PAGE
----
In a little over two weeks, the election process should hopefully produce three new democratically elected community moderators! We’re going to run through the full process on math first, as they have an urgent need for community moderators, and also so we can see how this new election format works and refine it before going full steam ahead.
Democracy is a highly imperfect process. But it is a participatory imperfect process. Please participate in the math community moderator election — even if only as an observer — and give us feedback on how we can improve the moderator election process to better serve your community.
Due to a continual and ever-growing stream of moderator flags on the classic trilogy — and a desire to be respectful of the time our existing community moderators are so generously contributing to our community — I recently proposed on meta that we add moderators to each classic trilogy site:
(came in 3rd and 4th in our 2010 election)
Please welcome our newest community moderators to the family!
As always, I recommend reading through our theory of moderation which is best summarized by moderate as little as possible. Our community moderators are human exception handlers, but as the sites continue to grow (Stack Overflow’s growth is particularly extreme) those unusual exception conditions happen more often.
Will there continue to be future moderator elections? Absolutely. My experience so far has taught me that — all other things being equal — it’s better to have more moderation than less. I agree that appointments aren’t ideal, I would prefer to run elections, but we have urgent needs on the trilogy. I believe that every moderator we’ve appointed today lives up to our moderator selection ideals:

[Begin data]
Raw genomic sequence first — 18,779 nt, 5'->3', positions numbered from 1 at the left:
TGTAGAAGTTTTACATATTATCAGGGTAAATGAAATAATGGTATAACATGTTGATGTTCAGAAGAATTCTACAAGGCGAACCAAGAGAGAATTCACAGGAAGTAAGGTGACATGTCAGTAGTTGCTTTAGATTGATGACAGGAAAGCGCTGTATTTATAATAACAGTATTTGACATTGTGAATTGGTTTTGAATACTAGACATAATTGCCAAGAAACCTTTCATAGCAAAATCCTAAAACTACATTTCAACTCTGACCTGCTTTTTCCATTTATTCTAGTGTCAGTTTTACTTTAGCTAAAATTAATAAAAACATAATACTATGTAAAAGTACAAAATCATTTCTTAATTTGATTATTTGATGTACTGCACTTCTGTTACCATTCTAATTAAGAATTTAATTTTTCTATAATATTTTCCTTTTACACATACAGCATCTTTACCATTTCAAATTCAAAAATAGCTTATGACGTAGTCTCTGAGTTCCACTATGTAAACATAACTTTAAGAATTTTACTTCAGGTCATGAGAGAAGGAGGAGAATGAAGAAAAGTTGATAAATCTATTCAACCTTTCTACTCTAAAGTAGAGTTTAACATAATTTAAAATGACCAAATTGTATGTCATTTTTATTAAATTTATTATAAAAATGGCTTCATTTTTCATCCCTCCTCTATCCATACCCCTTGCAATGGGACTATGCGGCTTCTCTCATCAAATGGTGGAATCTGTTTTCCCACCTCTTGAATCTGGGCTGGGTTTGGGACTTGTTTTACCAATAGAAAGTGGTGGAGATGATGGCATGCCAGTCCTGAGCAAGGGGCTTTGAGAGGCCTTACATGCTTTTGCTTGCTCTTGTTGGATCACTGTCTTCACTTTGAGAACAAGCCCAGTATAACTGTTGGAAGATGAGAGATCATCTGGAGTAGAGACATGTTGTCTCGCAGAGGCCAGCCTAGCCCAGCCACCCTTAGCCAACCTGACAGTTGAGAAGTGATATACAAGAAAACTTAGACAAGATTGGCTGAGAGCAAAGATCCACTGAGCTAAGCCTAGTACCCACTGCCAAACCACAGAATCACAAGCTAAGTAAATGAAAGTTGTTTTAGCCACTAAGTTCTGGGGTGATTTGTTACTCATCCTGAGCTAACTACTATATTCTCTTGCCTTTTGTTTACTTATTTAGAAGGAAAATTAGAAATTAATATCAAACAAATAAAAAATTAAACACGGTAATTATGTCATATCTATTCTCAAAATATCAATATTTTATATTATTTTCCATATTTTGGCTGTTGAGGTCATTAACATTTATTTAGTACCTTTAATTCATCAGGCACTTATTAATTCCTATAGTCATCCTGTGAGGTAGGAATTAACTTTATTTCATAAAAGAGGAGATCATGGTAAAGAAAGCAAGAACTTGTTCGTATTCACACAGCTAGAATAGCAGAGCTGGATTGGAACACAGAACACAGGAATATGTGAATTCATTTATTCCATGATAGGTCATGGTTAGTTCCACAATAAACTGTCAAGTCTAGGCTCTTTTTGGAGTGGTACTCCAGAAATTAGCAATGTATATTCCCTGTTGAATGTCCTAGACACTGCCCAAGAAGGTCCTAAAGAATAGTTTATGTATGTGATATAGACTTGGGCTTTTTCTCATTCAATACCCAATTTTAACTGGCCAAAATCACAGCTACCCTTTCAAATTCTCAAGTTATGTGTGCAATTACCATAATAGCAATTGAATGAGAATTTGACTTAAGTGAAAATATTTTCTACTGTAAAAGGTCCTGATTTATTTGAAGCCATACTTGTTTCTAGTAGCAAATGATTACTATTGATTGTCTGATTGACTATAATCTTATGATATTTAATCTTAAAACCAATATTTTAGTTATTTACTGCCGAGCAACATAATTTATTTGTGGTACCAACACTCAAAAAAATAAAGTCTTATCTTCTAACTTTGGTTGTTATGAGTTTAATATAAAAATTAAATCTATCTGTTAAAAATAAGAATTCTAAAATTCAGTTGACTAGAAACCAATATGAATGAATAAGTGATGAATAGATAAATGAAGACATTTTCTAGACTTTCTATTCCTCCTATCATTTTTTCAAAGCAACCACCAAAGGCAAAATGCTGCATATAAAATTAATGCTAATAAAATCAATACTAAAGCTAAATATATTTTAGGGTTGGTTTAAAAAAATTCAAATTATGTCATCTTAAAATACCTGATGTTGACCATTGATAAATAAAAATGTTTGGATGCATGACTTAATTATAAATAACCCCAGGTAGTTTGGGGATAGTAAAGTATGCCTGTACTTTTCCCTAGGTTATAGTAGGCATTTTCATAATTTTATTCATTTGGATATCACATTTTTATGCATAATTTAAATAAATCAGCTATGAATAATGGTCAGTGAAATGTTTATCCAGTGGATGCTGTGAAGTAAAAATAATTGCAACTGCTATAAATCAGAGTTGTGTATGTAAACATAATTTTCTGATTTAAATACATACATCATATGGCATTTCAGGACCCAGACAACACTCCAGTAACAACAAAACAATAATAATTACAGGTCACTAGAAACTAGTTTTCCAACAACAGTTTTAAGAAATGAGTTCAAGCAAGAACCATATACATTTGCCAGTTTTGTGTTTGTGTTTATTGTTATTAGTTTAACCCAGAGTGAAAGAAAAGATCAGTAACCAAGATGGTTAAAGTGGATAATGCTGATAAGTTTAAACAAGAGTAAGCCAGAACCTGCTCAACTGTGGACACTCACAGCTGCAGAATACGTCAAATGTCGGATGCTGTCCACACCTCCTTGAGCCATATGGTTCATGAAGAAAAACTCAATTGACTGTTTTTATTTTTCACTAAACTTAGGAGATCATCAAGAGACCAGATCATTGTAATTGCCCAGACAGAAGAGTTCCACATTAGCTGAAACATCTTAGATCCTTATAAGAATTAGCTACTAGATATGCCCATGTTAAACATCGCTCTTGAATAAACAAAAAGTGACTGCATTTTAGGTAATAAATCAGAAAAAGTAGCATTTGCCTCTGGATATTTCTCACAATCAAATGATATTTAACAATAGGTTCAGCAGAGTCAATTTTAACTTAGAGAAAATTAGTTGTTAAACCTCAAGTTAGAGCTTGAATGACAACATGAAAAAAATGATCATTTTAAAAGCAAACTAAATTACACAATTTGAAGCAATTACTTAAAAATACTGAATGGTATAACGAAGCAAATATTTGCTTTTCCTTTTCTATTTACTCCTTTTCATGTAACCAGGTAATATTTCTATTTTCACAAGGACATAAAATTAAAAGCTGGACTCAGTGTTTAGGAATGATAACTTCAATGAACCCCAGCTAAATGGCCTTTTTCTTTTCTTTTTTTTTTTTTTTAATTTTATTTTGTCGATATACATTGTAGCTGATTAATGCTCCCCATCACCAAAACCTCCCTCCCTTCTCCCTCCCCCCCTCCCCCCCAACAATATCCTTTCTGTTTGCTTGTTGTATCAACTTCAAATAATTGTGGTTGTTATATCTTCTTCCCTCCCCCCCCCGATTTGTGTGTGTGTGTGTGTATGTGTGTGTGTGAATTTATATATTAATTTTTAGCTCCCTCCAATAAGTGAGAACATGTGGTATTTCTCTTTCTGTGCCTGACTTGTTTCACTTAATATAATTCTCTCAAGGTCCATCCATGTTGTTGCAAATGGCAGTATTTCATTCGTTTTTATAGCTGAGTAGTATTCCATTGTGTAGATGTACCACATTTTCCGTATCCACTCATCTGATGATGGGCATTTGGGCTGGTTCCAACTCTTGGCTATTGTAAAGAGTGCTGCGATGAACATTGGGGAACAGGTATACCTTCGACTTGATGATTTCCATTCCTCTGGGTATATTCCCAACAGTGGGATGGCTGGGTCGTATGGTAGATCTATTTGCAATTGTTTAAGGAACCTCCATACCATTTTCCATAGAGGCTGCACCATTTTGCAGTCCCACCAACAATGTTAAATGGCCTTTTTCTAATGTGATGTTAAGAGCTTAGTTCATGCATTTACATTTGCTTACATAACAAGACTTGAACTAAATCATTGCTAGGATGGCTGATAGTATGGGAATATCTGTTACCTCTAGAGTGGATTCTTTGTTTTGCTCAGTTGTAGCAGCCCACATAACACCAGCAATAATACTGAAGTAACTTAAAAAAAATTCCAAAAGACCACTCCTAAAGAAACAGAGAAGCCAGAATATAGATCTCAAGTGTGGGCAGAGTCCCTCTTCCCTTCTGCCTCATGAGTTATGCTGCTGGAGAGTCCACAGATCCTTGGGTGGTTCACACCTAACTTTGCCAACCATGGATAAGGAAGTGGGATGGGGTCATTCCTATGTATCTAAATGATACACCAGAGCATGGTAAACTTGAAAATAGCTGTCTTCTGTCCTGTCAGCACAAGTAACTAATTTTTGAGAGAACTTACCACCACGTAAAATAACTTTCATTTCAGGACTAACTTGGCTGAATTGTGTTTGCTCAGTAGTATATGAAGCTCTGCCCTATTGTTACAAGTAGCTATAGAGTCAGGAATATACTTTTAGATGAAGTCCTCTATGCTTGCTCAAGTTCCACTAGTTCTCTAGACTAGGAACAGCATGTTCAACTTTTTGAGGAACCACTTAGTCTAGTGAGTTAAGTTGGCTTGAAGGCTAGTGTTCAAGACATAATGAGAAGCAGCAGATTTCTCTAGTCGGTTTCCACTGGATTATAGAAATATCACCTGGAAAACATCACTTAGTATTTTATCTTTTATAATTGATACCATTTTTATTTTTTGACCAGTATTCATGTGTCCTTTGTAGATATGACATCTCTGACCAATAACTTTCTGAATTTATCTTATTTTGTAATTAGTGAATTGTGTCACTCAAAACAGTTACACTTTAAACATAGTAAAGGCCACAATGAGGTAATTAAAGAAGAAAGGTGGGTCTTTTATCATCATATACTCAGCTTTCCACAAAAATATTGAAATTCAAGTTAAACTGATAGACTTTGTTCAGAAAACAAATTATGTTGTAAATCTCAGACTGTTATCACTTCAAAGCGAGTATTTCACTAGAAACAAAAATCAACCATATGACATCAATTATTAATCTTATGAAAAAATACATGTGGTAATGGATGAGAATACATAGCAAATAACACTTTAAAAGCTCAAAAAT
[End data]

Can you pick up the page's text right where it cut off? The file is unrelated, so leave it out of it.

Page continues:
- Must be a currently registered user in good standing.
- Must have a reasonably high reputation score to indicate active, consistent participation.
- Should exhibit patience and fairness at all times in their questions, answers, and comments.
- Should lead by example, showing respect for their fellow community members in everything they write.
- They should want the responsibility. Being a community moderator isn’t an obligation, it is completely voluntary.
As Robert alluded to in his excellent Stack Exchange 2.0 beta primer, The 7 Essential Meta Questions of Every Beta, we will be building out community moderator election support as a standard feature of all Stack Exchange 2.0 sites in the near future.
We’re not there yet, but soon!
The Stack Overflow 2010 Moderator Election results are in!
We decided to choose two moderators this time, just like last time. The winners are … drumroll please …
(update: Jason Cohen was originally the #2 winner, but withdrew from the race after some post-election reflection)
We used the OpenSTV software to calculate the results.
Per the OpenSTV FAQ, we used the most accurate form of STV to calculate these results:
If you are electing one person and simplicity is not important, then we recommend Condorcet voting. Most people agree that Condorcet is the best method for electing one person, but it is more difficult to explain.
If you are electing multiple people and simplicity is not important, then we recommend Meek STV. Most people agree that Meek STV is the best variant of STV, but it can only be implemented with a computer program.